They have reported intermittently having the signals degraded to unwatchable on ESPN and ESPN2. Lodgenet provides the free to guest channels there from 1.2 meter, Alaska/Hawaii dishes using Pro:Idiom QAM, and they are experiencing the same HD reception symptoms on their ESPN, ESPN2 and HBO-E channels in the guestrooms. Those are the only DirecTV based HD channels in their system. We, of course, cannot access HBO in the lounge.
I moved the dish 30 feet but am experiencing the same problem there. It is intermittent, but chronic when occurring.
For testing, purposes, I swap the SWM-5 LNB for a SLM-5, which lets me see nearly one fourth of the transponders at one time on my Blonder Tongue, BTSA-5 spectrum analyzer. Over a testing interval of about five to ten minutes, I occasionally saw what looked like a powerful radar sweep when the spec analyzer is calling for 22 KHz, 13 volts, which should include Ku 110 (Sat C) and 119 (Sat odds and, if my memory of this system serves me correctly, the 103 slot odds. Would someone confirm for me the Ka satellite and polarity that is selected by 22KHz/13 volts?
Each time I saw the severe radar sweep going through the 22KHz/13 volt spectrum, I would toggle the voltage and tone selectors but did not see that interference on any of the other three sets of waveform displays. My spec analyzer was set to show 950-2,200 MHz on the screen and I didn't bother to drop the frequency range to try to see the Ka low (250-750 MHz).
I saw this exact same symptom over a decade ago on a DirecTV Ku dish about three blocks away on another ten story hotel owned by the same hotelier. It was first reported to me in late July or early August of 2001, and continued to about late 2001 or early 2002. Back then, it appeared on the 101 (Sat A) degree evens, and it wiped out the HBO standard definition programming, which was on either transponder 30 or 32 at the time. Visually, it was obliterating the whole 950-1,450 MHz Ku spectrum then, too, but as I recall, all the other important programming was being carried on odd numbered transponders and they were not affected, and disruptions of other even transponder programming were not reported to me, even though they were surely occurring.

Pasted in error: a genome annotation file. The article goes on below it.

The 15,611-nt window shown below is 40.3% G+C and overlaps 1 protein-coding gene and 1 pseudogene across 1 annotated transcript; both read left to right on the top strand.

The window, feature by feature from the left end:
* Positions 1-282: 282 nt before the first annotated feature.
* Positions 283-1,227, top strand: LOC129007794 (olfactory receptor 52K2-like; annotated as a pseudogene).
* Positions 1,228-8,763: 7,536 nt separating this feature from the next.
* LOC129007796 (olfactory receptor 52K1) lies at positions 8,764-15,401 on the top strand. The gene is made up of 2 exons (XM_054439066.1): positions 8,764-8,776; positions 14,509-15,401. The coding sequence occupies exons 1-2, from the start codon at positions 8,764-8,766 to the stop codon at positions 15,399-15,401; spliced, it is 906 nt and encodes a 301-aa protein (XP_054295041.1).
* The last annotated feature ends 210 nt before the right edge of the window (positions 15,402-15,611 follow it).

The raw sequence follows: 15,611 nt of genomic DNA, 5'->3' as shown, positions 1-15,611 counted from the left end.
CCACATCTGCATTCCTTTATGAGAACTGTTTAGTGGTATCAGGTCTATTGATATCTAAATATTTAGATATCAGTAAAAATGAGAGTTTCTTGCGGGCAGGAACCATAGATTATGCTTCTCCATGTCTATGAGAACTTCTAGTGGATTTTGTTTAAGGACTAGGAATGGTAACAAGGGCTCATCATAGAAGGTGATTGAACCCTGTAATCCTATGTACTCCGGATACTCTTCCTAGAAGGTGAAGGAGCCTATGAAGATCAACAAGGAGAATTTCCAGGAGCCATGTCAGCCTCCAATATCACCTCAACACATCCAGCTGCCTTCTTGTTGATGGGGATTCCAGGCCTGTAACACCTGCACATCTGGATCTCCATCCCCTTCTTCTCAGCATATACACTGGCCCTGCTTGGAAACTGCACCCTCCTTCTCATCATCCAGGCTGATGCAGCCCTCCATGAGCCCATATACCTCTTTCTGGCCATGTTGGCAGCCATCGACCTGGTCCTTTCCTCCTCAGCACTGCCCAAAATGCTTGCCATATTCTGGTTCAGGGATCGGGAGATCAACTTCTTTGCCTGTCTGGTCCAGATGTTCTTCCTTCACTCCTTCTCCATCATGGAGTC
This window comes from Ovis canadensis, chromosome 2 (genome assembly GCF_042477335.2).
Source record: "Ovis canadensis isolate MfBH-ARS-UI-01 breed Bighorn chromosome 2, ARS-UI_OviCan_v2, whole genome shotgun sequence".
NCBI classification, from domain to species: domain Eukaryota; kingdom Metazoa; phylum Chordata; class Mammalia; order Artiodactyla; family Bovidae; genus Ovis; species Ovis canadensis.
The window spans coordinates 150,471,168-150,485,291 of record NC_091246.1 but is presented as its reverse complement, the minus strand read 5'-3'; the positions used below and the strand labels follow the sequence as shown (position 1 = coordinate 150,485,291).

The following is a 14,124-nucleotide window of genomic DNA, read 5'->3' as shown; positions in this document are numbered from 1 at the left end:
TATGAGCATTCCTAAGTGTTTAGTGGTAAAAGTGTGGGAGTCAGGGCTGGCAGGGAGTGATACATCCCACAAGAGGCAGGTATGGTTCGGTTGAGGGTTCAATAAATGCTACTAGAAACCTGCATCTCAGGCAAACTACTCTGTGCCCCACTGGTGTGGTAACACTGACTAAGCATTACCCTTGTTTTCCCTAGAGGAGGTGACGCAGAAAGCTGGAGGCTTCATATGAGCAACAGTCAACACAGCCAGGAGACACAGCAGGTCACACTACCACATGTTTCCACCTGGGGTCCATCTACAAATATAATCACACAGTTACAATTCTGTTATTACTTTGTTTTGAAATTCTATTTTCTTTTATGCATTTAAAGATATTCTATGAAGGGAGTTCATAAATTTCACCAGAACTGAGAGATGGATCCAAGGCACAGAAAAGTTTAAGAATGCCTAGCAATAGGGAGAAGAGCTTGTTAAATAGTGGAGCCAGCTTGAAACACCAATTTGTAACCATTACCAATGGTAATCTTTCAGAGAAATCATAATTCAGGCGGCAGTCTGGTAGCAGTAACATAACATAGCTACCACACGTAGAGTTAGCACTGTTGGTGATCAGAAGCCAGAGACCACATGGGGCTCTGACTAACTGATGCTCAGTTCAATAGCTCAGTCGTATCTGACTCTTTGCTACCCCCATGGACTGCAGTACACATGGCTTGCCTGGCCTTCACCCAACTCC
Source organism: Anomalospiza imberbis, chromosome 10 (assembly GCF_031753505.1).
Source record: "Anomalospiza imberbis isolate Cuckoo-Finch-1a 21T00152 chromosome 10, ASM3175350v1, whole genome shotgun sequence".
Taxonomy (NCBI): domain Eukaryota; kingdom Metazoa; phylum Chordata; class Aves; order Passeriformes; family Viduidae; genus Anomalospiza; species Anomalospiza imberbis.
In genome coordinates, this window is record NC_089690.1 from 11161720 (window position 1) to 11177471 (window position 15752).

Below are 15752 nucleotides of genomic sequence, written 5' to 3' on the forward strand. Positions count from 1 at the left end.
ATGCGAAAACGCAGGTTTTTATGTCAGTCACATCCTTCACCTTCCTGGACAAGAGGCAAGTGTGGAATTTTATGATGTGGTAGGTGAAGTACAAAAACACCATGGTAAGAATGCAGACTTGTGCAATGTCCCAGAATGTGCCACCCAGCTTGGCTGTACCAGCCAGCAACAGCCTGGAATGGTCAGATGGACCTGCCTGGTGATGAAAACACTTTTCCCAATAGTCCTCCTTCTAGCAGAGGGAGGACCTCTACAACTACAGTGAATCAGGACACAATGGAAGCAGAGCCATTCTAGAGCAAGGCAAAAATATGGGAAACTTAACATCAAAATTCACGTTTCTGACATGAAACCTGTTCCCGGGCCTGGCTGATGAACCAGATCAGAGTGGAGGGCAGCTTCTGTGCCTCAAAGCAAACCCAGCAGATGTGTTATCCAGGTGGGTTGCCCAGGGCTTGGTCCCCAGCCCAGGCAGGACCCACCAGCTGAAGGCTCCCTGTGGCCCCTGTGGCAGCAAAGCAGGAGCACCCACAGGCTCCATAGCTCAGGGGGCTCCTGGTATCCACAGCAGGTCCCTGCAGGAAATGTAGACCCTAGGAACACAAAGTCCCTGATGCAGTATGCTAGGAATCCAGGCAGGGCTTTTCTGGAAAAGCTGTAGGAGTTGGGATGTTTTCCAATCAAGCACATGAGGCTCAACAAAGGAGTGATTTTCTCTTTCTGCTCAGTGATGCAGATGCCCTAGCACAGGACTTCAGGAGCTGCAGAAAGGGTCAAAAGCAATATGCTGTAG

Unfortunately, it was not possible for me to simultaneously view the channels on a TV screen and view my spectrum analyzer to observe the disruption, and it isn't even possible for me to definitively say that none of the other three combined bands were similarly disrupted because I just can't make the instant comparisons that I'd like to. The interference subsided and when it didn't return during about the next five minutes, I discontinued this testing.
Can anyone tell me the polarities of the transponders carrying those three channels? I got this transponder information from forum member gtc's "Transponder Maps:..." sticky thread in the DirecTV Tips and Rersources sub-forum ( TPN_MAP_Domestic_13921_121121.xlsx ), but I can't determine the Ka band transponder polarities from it:
ESPN 99C TID 136 VPID 1010 ESPN2 99C TID 136 VPID 1050 HBO 99C TID 130 VPID 1020
According to Lyngsat, ESPN2HD is on 103C, whereas the Transponder Maps ESPN2 table entry says it is on 99C. The Transponder Maps thread incorporates the term "New Data 11/21/2012 " in its title, whereas the ESPN2 entry in the Lyngsat table was updated by c hoffman on 120119, which I think means 01/19/12 to us American civilians.